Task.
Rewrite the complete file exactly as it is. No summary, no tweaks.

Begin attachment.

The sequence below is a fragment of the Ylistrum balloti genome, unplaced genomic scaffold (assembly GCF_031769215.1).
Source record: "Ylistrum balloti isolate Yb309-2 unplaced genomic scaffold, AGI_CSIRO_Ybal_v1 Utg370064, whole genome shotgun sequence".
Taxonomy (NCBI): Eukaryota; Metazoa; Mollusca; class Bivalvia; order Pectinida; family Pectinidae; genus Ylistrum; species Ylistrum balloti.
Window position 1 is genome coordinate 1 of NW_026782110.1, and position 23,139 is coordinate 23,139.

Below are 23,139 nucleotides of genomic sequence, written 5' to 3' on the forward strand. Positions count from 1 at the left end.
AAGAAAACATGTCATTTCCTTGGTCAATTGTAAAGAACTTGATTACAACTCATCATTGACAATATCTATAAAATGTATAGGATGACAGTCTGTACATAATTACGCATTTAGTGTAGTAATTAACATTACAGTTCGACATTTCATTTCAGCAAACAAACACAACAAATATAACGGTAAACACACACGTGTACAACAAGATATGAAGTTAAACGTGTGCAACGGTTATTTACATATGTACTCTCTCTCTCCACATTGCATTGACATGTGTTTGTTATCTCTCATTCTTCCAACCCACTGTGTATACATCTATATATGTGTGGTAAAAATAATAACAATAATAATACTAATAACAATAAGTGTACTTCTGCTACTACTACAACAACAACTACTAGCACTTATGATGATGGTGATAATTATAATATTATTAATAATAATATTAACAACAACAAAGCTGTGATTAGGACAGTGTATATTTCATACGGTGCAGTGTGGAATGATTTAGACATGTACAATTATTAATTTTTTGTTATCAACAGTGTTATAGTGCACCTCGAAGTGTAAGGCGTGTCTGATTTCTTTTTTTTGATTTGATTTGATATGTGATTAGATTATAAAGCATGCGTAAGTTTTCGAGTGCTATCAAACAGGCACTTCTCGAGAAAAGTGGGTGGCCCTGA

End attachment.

The sequence below is a fragment of the Ylistrum balloti genome, unplaced genomic scaffold (assembly GCF_031769215.1).
Source record: "Ylistrum balloti isolate Yb309-2 unplaced genomic scaffold, AGI_CSIRO_Ybal_v1 Utg370064, whole genome shotgun sequence".
Taxonomy (NCBI): Eukaryota; Metazoa; Mollusca; class Bivalvia; order Pectinida; family Pectinidae; genus Ylistrum; species Ylistrum balloti.
Window position 1 is genome coordinate 1 of NW_026782110.1, and position 23,139 is coordinate 23,139.

Below are 23,139 nucleotides of genomic sequence, written 5' to 3' on the forward strand. Positions count from 1 at the left end.
AAGAAAACATGTCATTTCCTTGGTCAATTGTAAAGAACTTGATTACAACTCATCATTGACAATATCTATAAAATGTATAGGATGACAGTCTGTACATAATTACGCATTTAGTGTAGTAATTAACATTACAGTTCGACATTTCATTTCAGCAAACAAACACAACAAATATAACGGTAAACACACACGTGTACAACAAGATATGAAGTTAAACGTGTGCAACGGTTATTTACATATGTACTCTCTCTCTCCACATTGCATTGACATGTGTTTGTTATCTCTCATTCTTCCAACCCACTGTGTATACATCTATATATGTGTGGTAAAAATAATAACAATAATAATACTAATAACAATAAGTGTACTTCTGCTACTACTACAACAACAACTACTAGCACTTATGATGATGGTGATAATTATAATATTATTAATAATAATATTAACAACAACAAAGCTGTGATTAGGACAGTGTATATTTCATACGGTGCAGTGTGGAATGATTTAGACATGTACAATTATTAATTTTTTGTTATCAACAGTGTTATAGTGCACCTCGAAGTGTAAGGCGTGTCTGATTTCTTTTTTTTGATTTGATTTGATATGTGATTAGATTATAAAGCATGCGTAAGTTTTCGAGTGCTATCAAACAGGCACTTCTCGAGAAAAGTGGGTGGCCCTGA